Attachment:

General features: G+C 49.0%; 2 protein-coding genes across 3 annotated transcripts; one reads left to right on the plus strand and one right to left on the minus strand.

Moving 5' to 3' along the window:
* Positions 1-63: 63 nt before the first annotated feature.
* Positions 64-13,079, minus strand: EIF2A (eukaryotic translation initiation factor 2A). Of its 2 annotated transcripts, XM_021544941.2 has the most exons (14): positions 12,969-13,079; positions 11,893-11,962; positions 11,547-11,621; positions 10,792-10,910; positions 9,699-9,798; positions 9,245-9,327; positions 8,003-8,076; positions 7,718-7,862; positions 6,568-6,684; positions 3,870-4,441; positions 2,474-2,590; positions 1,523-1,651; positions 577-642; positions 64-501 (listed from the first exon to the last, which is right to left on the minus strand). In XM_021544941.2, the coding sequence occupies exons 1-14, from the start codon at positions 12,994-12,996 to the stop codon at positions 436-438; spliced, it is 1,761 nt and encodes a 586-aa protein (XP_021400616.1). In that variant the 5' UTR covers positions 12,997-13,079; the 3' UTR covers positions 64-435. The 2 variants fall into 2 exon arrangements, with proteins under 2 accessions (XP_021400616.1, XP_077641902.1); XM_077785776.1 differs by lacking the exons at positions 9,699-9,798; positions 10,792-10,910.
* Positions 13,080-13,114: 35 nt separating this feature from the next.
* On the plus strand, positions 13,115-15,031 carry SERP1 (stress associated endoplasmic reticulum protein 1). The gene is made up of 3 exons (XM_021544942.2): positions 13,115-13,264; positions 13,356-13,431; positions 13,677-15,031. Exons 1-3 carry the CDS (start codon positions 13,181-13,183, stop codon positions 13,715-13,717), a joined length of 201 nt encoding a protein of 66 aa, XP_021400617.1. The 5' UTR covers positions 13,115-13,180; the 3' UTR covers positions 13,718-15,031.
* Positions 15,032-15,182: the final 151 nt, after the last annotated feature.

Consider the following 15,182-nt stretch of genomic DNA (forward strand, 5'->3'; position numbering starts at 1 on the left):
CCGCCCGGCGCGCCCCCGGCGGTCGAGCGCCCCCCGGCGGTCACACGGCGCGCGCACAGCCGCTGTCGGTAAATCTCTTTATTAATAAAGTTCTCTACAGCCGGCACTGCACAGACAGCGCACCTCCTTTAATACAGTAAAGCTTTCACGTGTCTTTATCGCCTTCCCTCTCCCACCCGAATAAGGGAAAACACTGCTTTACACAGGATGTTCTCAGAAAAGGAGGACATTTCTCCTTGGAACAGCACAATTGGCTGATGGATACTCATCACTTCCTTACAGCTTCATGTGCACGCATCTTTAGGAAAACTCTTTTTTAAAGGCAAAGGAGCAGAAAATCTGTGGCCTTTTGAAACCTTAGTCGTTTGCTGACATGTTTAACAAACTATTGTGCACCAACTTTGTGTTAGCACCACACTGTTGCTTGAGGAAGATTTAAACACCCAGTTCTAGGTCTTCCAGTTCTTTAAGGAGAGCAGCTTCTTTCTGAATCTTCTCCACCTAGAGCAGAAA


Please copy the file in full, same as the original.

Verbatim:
General features: G+C 49.0%; 2 protein-coding genes across 3 annotated transcripts; one reads left to right on the plus strand and one right to left on the minus strand.

Moving 5' to 3' along the window:
* Positions 1-63: 63 nt before the first annotated feature.
* Positions 64-13,079, minus strand: EIF2A (eukaryotic translation initiation factor 2A). Of its 2 annotated transcripts, XM_021544941.2 has the most exons (14): positions 12,969-13,079; positions 11,893-11,962; positions 11,547-11,621; positions 10,792-10,910; positions 9,699-9,798; positions 9,245-9,327; positions 8,003-8,076; positions 7,718-7,862; positions 6,568-6,684; positions 3,870-4,441; positions 2,474-2,590; positions 1,523-1,651; positions 577-642; positions 64-501 (listed from the first exon to the last, which is right to left on the minus strand). In XM_021544941.2, the coding sequence occupies exons 1-14, from the start codon at positions 12,994-12,996 to the stop codon at positions 436-438; spliced, it is 1,761 nt and encodes a 586-aa protein (XP_021400616.1). In that variant the 5' UTR covers positions 12,997-13,079; the 3' UTR covers positions 64-435. The 2 variants fall into 2 exon arrangements, with proteins under 2 accessions (XP_021400616.1, XP_077641902.1); XM_077785776.1 differs by lacking the exons at positions 9,699-9,798; positions 10,792-10,910.
* Positions 13,080-13,114: 35 nt separating this feature from the next.
* On the plus strand, positions 13,115-15,031 carry SERP1 (stress associated endoplasmic reticulum protein 1). The gene is made up of 3 exons (XM_021544942.2): positions 13,115-13,264; positions 13,356-13,431; positions 13,677-15,031. Exons 1-3 carry the CDS (start codon positions 13,181-13,183, stop codon positions 13,715-13,717), a joined length of 201 nt encoding a protein of 66 aa, XP_021400617.1. The 5' UTR covers positions 13,115-13,180; the 3' UTR covers positions 13,718-15,031.
* Positions 15,032-15,182: the final 151 nt, after the last annotated feature.

Consider the following 15,182-nt stretch of genomic DNA (forward strand, 5'->3'; position numbering starts at 1 on the left):
CCGCCCGGCGCGCCCCCGGCGGTCGAGCGCCCCCCGGCGGTCACACGGCGCGCGCACAGCCGCTGTCGGTAAATCTCTTTATTAATAAAGTTCTCTACAGCCGGCACTGCACAGACAGCGCACCTCCTTTAATACAGTAAAGCTTTCACGTGTCTTTATCGCCTTCCCTCTCCCACCCGAATAAGGGAAAACACTGCTTTACACAGGATGTTCTCAGAAAAGGAGGACATTTCTCCTTGGAACAGCACAATTGGCTGATGGATACTCATCACTTCCTTACAGCTTCATGTGCACGCATCTTTAGGAAAACTCTTTTTTAAAGGCAAAGGAGCAGAAAATCTGTGGCCTTTTGAAACCTTAGTCGTTTGCTGACATGTTTAACAAACTATTGTGCACCAACTTTGTGTTAGCACCACACTGTTGCTTGAGGAAGATTTAAACACCCAGTTCTAGGTCTTCCAGTTCTTTAAGGAGAGCAGCTTCTTTCTGAATCTTCTCCACCTAGAGCAGAAA